UV sterilization of masks

clean masksDuring the global COVID-19 pandemic, the sudden and overwhelming demand for protective masks exceeded the supply. As cases of COVID-19 have been rising again, wearing a mask continues to be one of the most effective ways to reduce the risk of viral transmission in crowded indoor spaces with poor ventilation. But do masks come with a cost? The answer is yes!

“Reports indicate that the single use and disposal of millions of masks during the pandemic have contributed to microplastics effluence causing damage to the environment, animals, and even human cells,” explains John Gibson, a postdoctoral fellow in U of T’s Department of Chemical Engineering & Applied Chemistry. “One way to increase mask supply and reduce its subsequent pollution is to sterilize them for reuse using UV light.”

Although many researchers have shown that UV light can be used for sterilization of materials, very few have provided a framework that can make predictions about how a complex material, such as a face mask, will respond to UV light and hence sterilization. To address this challenge, a team led by Professor Ramin Farnood and involving Housyn Mahmoud, Gibson, Ted Mao (ChemE MASc 8T3, PhD 9T7), and Conrad Obegaard devised and validated a novel and practical approach to estimate the UV-light propagation inside face masks.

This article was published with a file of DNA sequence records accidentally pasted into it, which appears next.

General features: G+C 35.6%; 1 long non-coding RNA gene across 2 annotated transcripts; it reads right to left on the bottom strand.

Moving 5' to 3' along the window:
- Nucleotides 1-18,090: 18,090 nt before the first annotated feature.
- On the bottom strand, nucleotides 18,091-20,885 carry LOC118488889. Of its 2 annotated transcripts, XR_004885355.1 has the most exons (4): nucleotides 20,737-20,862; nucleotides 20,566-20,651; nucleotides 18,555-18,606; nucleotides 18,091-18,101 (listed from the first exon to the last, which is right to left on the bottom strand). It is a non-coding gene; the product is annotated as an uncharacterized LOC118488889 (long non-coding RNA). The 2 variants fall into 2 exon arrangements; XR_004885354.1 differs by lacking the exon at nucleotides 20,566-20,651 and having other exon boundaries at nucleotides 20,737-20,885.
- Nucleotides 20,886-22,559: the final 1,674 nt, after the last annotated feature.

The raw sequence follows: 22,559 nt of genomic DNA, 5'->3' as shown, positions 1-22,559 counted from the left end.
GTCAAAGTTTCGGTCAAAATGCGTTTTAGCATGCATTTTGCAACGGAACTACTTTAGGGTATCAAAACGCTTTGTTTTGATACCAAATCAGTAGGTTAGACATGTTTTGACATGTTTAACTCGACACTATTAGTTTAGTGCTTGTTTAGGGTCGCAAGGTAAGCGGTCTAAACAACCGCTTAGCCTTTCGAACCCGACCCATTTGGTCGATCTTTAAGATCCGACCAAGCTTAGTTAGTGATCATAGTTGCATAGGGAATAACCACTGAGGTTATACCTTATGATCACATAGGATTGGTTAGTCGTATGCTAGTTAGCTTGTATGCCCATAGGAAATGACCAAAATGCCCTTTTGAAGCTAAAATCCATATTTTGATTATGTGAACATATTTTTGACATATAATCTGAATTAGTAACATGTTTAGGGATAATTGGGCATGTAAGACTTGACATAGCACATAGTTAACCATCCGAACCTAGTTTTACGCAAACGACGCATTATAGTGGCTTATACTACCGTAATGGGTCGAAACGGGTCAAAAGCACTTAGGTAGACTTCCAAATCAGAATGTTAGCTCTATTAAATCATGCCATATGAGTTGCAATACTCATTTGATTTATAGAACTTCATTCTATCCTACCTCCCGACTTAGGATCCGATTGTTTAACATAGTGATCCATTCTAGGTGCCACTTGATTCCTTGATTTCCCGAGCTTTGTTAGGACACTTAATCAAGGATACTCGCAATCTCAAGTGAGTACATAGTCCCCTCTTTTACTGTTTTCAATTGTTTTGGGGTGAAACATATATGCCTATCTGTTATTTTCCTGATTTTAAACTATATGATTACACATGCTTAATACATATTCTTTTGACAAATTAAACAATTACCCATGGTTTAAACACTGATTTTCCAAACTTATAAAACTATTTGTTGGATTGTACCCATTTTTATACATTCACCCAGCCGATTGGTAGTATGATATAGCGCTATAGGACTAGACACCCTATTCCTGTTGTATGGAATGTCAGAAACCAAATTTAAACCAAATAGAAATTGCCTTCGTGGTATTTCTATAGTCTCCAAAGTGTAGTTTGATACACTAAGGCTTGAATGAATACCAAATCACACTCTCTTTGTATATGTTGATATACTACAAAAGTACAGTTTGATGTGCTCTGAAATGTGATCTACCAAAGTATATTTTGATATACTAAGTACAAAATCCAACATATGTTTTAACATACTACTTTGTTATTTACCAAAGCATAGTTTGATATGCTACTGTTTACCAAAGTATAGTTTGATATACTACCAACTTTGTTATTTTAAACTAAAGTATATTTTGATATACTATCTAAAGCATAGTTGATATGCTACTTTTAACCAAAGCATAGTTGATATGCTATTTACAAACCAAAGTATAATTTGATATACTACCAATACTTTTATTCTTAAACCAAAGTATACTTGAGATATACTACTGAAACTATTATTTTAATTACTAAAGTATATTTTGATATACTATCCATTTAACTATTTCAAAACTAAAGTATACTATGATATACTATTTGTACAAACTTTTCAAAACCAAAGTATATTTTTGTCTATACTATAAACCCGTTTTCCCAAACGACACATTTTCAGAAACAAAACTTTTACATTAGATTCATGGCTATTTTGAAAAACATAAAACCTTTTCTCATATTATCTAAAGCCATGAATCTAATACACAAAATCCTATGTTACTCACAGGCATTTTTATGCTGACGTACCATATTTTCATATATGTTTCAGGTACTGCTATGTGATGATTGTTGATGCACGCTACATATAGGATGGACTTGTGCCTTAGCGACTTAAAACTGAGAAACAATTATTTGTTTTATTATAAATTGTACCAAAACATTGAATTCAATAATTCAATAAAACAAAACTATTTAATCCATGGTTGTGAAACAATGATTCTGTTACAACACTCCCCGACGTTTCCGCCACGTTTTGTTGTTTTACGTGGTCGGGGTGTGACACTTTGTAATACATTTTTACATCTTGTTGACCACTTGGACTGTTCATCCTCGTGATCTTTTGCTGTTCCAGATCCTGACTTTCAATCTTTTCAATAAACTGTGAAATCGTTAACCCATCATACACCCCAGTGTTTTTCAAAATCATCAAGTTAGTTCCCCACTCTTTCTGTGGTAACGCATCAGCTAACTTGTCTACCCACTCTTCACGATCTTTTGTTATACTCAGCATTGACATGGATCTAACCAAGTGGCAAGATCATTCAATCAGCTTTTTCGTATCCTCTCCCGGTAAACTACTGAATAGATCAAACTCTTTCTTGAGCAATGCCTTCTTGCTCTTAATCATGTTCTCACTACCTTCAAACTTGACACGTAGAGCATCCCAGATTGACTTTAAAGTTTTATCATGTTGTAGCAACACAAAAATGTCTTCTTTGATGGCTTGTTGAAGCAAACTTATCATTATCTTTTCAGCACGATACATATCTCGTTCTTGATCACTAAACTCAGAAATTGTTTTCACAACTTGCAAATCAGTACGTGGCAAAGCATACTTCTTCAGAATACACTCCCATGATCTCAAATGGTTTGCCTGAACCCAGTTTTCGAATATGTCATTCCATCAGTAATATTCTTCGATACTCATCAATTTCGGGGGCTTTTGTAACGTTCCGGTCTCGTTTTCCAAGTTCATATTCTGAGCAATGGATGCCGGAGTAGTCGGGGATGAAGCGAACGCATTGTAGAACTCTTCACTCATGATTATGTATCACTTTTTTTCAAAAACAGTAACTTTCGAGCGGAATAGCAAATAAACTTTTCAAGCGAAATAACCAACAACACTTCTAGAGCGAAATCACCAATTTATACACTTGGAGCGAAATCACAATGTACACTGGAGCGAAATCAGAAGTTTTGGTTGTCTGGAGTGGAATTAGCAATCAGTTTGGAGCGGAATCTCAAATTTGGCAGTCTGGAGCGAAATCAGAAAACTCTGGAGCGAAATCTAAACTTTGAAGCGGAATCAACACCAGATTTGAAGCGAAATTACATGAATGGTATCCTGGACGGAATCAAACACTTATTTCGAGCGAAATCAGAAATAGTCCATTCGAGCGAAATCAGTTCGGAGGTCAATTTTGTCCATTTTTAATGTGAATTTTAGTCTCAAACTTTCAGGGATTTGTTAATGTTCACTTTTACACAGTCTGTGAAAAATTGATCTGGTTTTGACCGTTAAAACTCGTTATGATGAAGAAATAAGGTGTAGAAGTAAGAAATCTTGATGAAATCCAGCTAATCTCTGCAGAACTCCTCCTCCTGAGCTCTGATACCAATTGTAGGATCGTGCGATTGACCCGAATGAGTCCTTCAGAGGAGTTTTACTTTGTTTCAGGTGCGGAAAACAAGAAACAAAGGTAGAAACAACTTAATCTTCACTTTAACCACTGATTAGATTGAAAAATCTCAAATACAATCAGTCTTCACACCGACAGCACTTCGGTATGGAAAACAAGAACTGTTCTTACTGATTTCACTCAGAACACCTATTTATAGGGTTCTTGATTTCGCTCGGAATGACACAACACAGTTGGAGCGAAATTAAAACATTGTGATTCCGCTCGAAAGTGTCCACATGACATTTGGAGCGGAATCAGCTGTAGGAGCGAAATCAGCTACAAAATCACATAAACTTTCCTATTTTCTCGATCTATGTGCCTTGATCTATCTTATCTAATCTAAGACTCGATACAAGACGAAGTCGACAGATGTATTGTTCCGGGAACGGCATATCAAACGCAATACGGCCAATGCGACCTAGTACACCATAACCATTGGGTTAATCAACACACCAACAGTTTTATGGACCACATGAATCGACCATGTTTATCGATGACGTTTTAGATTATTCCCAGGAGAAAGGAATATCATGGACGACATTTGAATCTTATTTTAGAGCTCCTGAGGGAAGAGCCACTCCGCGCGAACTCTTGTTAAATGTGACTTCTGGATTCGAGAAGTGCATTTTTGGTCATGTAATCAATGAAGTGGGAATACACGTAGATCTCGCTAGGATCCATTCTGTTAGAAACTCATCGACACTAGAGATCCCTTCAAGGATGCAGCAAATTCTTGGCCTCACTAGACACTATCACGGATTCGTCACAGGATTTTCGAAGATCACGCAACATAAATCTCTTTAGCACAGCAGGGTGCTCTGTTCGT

“There are numerous advantages of UV sterilization for masks. Specifically, mask performance and fit remain intact, there’s no residual toxicity, it’s fast-acting, and readily available. Our research provides a model that can be used to make predictions about virtually any multi-layered material, including masks,” elaborates Gibson.

Masks have always been a superior disease prevention tool. They were important long before the pandemic, and will continue to be vital. It is simply good practice to wear a mask to protect yourself and others when in a high-risk situation. The research by Professor Farnood’s team provides a way of making this practice sustainable. Their paper, Generalized Kubelka’s Theory for Light Transmission in Multi-layer Materials and Its Application for UV Light Penetration in Filtering Facepiece Respirators, was released in the Journal of Biophotonics this month.


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